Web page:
Kenya. After 20 years of debate, Kenya was given a new
constitution in August. In a referendum, 67 percent of
participants said yes to diminished presidential power and
increased decentralization of political influence. Many
issues where the president had the last say in the past
should now be dealt with by elected provincial assemblies. A
new chamber, a Senate, will be added to the Central
Parliament. The newly formed two-chamber parliament is given
the opportunity to put the president before the national
court. According to
Kenya has a population of 51.39 million (2018). Kenya's highly-criticized judicial system is
reorganized and a Supreme Court is set up.
Several controversial issues in the constitution sparked
uproarious debate and led to violence in the months leading
up to the vote. Christian groups were troubled by
formulations they interpreted as extending the right to
abortion, while large landowners feared that the appointment
of an expert group to examine the distribution of
agricultural and pasture land could lead to their being
deprived of their property. Over the decades, large areas of
state land have been privatized under questionable forms and
it is these transactions that need to be examined.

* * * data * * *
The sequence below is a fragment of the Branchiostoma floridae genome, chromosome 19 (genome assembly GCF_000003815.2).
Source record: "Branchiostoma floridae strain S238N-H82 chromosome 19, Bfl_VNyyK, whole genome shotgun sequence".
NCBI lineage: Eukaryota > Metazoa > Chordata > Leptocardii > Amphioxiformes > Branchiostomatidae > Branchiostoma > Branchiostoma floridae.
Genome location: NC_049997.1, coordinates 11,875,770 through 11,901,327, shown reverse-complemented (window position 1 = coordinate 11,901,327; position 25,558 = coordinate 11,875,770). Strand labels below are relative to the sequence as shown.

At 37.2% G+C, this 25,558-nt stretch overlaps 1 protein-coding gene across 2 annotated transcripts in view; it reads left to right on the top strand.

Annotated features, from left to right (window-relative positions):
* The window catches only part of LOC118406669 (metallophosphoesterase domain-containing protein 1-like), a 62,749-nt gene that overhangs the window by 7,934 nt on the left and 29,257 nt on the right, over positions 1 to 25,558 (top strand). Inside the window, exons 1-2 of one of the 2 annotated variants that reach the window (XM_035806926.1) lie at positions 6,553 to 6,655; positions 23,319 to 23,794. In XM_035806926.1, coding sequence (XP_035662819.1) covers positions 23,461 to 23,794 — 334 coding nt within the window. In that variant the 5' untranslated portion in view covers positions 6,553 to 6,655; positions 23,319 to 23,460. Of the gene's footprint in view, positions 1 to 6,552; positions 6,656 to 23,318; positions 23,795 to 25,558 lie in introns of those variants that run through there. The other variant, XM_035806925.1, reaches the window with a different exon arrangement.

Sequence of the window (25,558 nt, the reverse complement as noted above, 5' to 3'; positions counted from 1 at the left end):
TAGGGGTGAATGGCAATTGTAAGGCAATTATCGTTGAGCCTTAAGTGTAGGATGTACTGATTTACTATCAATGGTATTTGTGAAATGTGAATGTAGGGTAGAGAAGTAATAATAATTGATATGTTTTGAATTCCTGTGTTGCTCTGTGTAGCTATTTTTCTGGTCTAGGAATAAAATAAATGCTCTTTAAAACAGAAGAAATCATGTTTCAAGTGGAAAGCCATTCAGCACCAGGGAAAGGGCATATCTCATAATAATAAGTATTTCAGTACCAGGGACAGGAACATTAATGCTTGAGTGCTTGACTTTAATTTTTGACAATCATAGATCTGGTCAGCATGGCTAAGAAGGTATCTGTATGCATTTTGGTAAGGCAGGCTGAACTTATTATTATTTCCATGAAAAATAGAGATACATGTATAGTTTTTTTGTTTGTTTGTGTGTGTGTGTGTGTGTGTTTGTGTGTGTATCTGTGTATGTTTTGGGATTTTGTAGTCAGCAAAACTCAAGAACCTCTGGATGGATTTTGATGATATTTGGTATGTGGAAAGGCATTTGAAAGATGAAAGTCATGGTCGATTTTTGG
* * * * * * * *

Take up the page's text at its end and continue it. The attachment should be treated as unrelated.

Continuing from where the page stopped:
The uneven distribution of power is believed to have
contributed to the bloody riots after the 2007 elections. In
December, ICC Chief Prosecutor Luis Moreno-Ocampo said the
six suspects are Deputy Prime Minister Uhuru Kenyatta,
Former Education Minister William Ruto, Former National
Police Chief Mohammed Hussein Ali, State Administration
Chief Francis Muthaura, Minister of Industrialization Henry
Kosgey and Radio Chief Joshua Aang Sang.
The message sparked an uproar in Parliament, where a
majority called on the government to terminate the country's
accession to the Rome Statute, thereby breaking the ICC.
Several ministers condemned the court as a tool for Western
imperialism and urged other African states to leave the ICC.
One step in the attempts to heal the wounds after the
riots in 2007–08 was to form a unifying government. That it
still does not work without problems was shown at the
beginning of the year, when corruption cases were revealed
in the Ministry of Agriculture and Education. Prime Minister
Raila Odinga decided to temporarily suspend the two
responsible ministers, whereupon President Mwai Kibaki
immediately reinstated them. For a couple of weeks, the
circle of Odinga boycotted the government meetings. The
fragile balance of power was considered threatened before
Odinga and Kibaki, after several rounds of negotiation,
struck peace again.
Since the new constitution came into force, the fight
against widespread corruption seemed to be gaining momentum.
During the autumn the heads rolled. Among those convicted of
corruption charges were the Foreign Minister, the Minister
of Higher Studies, the capital of Nairobi's mayor and the
chairman of the Truth Commission appointed to investigate
the violence after the 2007 elections.
When Parliament voted in July to raise the salaries of
its members by 25 per cent to the equivalent of almost SEK
90,000 a month, angry people pulled out on the streets in
protest. The MPs argued that wage increases were reasonable
because they would be forced to start paying taxes. GDP per
capita and year in Kenya is about SEK 4,600.
A special court to investigate Somali pirates was
inaugurated in June in Mombasa funded by UN and EU, among